Saint John’s is a center for healing. Many parishioners experience accelerated recovery through prayer at Saint John’s and I have been told stories of healings that I believe are modern day miracles. And healing is not only for our parishioners. Every month I hear stories of people we pray for who receive healing and release. For whatever reason, God hears and reacts to the prayers that Saint John’s lifts up. I wish this was common place in the Episcopal Church and the catholic (which means universal) church. But unfortunately, it is not. Like people, churches have different spiritual gifts. One of ours happens to be healing and restoration through the power of the Holy Spirit.
To lead us in the deployment of our spiritual gift, we have prayer and healing teams. Daughters of the King and the Order of St. Luke pray every day. Dedicated church members pray our prayer list (page 17 of your bulletin). And, members of the Order of St. Luke pray with those who are interested after communion. One such member, Gwyn, experienced her first opportunity in this special ministry on Pentecost Sunday. We talked after the service. Although she felt called to pray with people during communion, she didn’t feel ready. I told her that feeling “called and not ready” is a common icon of ministry. It was explained to me this way – if you supply the availability, God will supply the ability.
In the movie The Matrix, characters went into the Matrix (a computer generated world) to liberate those who were trapped. Because they were entering a computer program, they could learn things by means of a program downloaded into their brains. For instance, one character needed to fly a helicopter. The flight program was downloaded in ten seconds and suddenly she could fly.
This is how seminary worked for me. Time and again I would learn something, like a Bible passage, and then use that passage the same day. At a VA Hospital, I was in an hour-long session on PTSD at 1 pm. The instructor told us PTSD patients often feel stuck in a particular traumatic event. He then gave us tools designed to unstick someone. At 2 pm I had a shift in the Hospice ward. I did not feel ready and felt woefully inadequate. A retired soldier told me a story about a firefight in Iraq during the Gulf War. His unit was pinned down. It was the third time he shared this story. I said, “It sounds like you were stuck.” Suddenly, a light went on inside of him and he agreed with tears and deep cleansing sobs. After he composed himself, I asked how he got out and he told me of a rather miraculous event that saved his unit. I then asked if he felt stuck in the Hospice ward. He nodded in agreement and shared that he’s now ready to take Jesus’ hand into everlasting life.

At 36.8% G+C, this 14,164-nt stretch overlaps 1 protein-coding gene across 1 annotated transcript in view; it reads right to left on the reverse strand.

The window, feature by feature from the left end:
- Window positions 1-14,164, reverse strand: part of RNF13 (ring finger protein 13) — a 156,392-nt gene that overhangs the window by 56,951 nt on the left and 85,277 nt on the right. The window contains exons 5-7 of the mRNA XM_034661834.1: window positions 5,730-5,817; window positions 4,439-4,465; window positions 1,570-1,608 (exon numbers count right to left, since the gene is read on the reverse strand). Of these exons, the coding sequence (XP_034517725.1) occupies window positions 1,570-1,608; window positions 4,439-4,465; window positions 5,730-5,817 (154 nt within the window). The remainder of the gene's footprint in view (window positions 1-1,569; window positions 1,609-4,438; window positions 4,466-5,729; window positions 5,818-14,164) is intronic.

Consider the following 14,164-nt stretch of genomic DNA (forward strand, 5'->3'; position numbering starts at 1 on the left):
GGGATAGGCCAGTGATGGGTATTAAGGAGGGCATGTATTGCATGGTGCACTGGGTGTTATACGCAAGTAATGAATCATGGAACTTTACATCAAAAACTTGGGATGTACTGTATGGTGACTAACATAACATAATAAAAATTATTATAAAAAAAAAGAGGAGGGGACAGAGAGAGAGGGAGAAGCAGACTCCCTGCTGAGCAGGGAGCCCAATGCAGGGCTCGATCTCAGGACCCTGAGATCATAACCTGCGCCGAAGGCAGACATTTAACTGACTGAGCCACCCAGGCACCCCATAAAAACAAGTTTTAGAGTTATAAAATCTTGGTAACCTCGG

The next day, at my 2 pm shift, I walked into his clean and empty room. The nurse said he had passed peacefully during the night. I smiled and said to myself, he’s free, thanks be to God. He is no longer stuck in that cancer ridden body. Through my availability, God freed him.
I believe that God cares very little about our perceived ability and cares even less about how “prepared” we feel. If God did care about preparation, the human race would have died off long ago from infertility. But, God does care about availability. Are you available to serve God and be a builder of the Kingdom? If so, God will provide the ability.